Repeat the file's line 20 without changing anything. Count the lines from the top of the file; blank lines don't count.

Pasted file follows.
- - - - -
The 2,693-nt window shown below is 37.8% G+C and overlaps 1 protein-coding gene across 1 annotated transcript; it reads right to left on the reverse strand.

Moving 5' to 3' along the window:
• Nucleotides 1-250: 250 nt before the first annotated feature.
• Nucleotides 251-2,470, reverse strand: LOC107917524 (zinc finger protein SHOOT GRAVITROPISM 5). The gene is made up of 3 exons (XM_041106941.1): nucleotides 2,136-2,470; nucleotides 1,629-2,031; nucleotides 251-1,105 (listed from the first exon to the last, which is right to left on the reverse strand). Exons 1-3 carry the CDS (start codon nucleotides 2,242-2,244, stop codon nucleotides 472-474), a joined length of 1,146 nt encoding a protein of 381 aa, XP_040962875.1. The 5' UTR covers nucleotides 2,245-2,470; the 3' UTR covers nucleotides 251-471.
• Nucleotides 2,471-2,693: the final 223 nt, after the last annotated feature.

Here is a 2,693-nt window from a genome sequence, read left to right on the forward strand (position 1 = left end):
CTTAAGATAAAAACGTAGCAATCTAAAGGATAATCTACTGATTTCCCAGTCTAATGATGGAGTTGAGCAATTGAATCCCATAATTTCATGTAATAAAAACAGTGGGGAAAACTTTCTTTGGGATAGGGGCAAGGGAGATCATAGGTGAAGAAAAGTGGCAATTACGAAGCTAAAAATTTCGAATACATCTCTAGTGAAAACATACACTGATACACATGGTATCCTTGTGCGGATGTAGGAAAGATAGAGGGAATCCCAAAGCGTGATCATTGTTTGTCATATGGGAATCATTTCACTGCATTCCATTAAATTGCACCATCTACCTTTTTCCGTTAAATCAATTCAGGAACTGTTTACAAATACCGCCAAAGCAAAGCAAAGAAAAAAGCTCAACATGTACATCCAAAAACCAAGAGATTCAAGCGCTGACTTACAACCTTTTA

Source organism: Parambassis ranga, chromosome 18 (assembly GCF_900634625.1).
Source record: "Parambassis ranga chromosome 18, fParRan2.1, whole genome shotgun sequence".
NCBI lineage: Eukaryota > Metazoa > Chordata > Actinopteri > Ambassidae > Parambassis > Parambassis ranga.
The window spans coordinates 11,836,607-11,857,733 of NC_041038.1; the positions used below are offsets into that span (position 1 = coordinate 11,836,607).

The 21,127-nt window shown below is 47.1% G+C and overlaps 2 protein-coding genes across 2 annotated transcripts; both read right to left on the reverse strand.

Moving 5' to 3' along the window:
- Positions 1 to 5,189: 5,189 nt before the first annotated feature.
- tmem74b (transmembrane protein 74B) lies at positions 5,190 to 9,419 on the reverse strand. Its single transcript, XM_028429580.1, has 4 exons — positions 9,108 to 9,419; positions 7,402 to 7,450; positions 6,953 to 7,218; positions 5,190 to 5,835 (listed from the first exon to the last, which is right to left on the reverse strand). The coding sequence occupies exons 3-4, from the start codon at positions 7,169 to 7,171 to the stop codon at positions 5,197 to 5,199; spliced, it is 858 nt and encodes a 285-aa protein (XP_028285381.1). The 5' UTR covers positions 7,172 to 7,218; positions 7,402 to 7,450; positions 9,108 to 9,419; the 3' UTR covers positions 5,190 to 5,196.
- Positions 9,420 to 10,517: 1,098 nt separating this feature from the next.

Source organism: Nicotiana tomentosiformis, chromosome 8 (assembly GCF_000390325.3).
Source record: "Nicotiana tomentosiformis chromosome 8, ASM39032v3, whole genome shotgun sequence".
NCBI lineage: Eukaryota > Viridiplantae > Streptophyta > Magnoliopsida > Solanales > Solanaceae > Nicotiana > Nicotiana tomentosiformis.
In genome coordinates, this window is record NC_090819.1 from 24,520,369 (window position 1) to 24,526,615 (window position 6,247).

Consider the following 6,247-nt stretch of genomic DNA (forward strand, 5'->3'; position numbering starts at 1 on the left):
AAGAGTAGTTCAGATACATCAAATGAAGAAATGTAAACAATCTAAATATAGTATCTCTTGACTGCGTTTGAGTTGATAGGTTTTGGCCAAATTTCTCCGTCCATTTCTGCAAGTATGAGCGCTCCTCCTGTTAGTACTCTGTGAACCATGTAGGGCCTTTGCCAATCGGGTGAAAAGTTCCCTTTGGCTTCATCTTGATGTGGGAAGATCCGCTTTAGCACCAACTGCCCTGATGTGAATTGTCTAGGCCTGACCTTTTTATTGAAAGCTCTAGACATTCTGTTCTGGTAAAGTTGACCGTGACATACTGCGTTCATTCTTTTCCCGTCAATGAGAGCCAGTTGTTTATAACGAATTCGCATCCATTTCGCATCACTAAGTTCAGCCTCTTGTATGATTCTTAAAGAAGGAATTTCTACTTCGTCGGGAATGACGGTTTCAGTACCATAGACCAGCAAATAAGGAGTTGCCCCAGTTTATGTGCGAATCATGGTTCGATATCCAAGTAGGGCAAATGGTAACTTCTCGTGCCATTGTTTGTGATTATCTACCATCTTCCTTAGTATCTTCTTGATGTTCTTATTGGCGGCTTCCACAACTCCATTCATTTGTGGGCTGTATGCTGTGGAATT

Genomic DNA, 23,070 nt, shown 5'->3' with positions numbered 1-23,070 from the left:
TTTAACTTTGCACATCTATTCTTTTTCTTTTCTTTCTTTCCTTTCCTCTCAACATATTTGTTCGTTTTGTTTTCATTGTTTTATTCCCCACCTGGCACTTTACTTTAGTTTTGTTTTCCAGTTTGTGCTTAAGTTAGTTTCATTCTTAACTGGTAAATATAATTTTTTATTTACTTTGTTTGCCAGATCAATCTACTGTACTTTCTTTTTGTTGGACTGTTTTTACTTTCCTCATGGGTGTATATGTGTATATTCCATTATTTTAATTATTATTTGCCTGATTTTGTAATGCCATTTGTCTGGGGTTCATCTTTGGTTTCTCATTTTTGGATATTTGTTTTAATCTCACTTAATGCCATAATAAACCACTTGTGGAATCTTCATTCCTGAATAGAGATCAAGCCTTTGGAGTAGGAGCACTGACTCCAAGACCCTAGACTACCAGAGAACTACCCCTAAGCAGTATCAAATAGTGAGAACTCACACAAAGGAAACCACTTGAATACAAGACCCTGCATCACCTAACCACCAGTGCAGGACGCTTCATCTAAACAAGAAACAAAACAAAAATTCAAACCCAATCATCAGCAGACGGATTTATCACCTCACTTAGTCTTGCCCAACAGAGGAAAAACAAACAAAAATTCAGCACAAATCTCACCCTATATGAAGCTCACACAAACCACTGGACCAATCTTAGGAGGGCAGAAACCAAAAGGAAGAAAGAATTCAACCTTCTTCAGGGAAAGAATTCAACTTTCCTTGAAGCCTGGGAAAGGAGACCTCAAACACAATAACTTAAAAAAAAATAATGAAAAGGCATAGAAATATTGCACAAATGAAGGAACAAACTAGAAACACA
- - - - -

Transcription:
In genome coordinates, this window is record NC_090819.1 from 24,520,369 (window position 1) to 24,526,615 (window position 6,247).